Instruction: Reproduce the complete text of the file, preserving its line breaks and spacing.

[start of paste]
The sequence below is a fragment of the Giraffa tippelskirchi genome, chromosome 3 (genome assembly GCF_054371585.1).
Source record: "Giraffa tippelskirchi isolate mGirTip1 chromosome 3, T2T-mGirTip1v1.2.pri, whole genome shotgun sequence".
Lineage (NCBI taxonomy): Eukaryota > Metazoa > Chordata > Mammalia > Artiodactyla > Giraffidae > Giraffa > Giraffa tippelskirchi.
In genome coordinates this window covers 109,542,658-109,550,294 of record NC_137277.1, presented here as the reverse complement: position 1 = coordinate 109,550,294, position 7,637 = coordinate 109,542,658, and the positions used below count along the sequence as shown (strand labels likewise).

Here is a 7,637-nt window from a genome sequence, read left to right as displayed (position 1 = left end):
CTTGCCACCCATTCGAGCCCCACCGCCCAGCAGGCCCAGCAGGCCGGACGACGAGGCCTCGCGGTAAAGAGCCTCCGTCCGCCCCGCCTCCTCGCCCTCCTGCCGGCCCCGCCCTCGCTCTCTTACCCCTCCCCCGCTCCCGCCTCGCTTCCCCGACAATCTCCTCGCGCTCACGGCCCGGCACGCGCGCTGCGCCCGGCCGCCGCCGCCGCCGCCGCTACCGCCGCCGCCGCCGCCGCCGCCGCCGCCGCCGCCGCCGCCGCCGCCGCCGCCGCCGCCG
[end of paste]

The sequence below is a fragment of the Giraffa tippelskirchi genome, chromosome 3 (genome assembly GCF_054371585.1).
Source record: "Giraffa tippelskirchi isolate mGirTip1 chromosome 3, T2T-mGirTip1v1.2.pri, whole genome shotgun sequence".
Lineage (NCBI taxonomy): Eukaryota > Metazoa > Chordata > Mammalia > Artiodactyla > Giraffidae > Giraffa > Giraffa tippelskirchi.
In genome coordinates this window covers 109,542,658-109,550,294 of record NC_137277.1, presented here as the reverse complement: position 1 = coordinate 109,550,294, position 7,637 = coordinate 109,542,658, and the positions used below count along the sequence as shown (strand labels likewise).

Here is a 7,637-nt window from a genome sequence, read left to right as displayed (position 1 = left end):
CTTGCCACCCATTCGAGCCCCACCGCCCAGCAGGCCCAGCAGGCCGGACGACGAGGCCTCGCGGTAAAGAGCCTCCGTCCGCCCCGCCTCCTCGCCCTCCTGCCGGCCCCGCCCTCGCTCTCTTACCCCTCCCCCGCTCCCGCCTCGCTTCCCCGACAATCTCCTCGCGCTCACGGCCCGGCACGCGCGCTGCGCCCGGCCGCCGCCGCCGCCGCCGCTACCGCCGCCGCCGCCGCCGCCGCCGCCGCCGCCGCCGCCGCCGCCGCCGCCGCCGCCGCCG